Factless fact table

A factless fact table is a fact table that does not have any measures.  It is essentially an intersection of dimensions (it contains nothing but dimensional keys).

There are two types of factless tables:  One is for capturing an event, and one is for describing conditions.

An event establishes the relationship among the dimension members from various dimensions, but there is no measured value.  The existence of the relationship itself is the fact.

This type of fact table itself can be used to generate useful reports.  You can count the number of occurrences with various criteria.  For example, you can have a factless fact table to capture student attendance, creating a row each time a student attends a class.  The following questions can be answered:

  • Which class has the least attendance?
  • Which teachers taught the most students?
  • What is the average number of attendance of a given course?

All the queries are based on the COUNT() with the GROUP BY queries.  The interesting metrics are the nested GROUP BY so you can first count and then apply other aggregate functions such as AVERAGE, MAX, MIX.

The other type of factless table is for describing conditions and is called a “coverage table” by Ralph Kimball.  It is used to support negative analysis reports.  For example, a store that did not sell a product for a given period.  To produce such a report, you need to have a factless fact table to capture all the possible combinations of products that were on sale.  You can then figure out what is missing by comparing the factless table with the sales table for the list of products that did sell.

As another example, say an investment bank assigns a broker to each customer.  Each row in this factless fact table represents a bounded time period during which a broker was assigned to a particular customer.  This factless fact table can be compared to one that tracks investment transactions to find brokers who are not interacting with their customers, brokers who conducted transactions with accounts that belong to a different broker, etc.

More info:

Factless Fact Tables by Ralph Kimball

Factless Fact Tables by Chris Adamson

Data Warehouse Design Considerations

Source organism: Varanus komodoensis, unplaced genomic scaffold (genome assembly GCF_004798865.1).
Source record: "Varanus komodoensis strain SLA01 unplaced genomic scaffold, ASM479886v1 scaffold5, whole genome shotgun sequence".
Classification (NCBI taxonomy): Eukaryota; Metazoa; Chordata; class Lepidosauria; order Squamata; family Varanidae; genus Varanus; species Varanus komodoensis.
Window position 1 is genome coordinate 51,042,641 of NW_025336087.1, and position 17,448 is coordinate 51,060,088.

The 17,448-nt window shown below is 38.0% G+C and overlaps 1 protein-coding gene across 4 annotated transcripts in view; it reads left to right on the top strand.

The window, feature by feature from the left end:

About James Serra

James is a big data and data warehousing solution architect at Microsoft. Previously he was an independent consultant working as a Data Warehouse/Business Intelligence architect and developer. He is a prior SQL Server MVP with over 25 years of IT experience.
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3 Responses to Factless fact table

  1. Sreehari says:

    Hi,

    Can you please give with an example model where it has fact,factless fact and dimesion. And the also the relationship between the three. As per i understood was, Between Dimesion and fact it has Many to Many relationship. Same way to resolve the Many to Many relationship between Fact and dimension we use Factlessfact.

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  3. Geoff Johnson says:

    I’m having trouble using factless fact tables (FFTs) in Power BI. Because I am using values from two dimensions related via a FFT, but I am not actually using any values in the FFT per se. Power BI does not appear to be enforcing any relationship between dimensions unless the visualization includes some value from the fact table in between them. Under some circumstances I could perhaps use a “counter” value from the FFT, but in this case I need to do _distinct_ counts on the operational DB key values from one of the dimensions. I have considered using the “merge query” tool to bring the data from both dimensions into one query result, but the numbers of columns and rows are so large that the process didn’t even finish before I abandoned it as a viable option. Do you have any suggestions?

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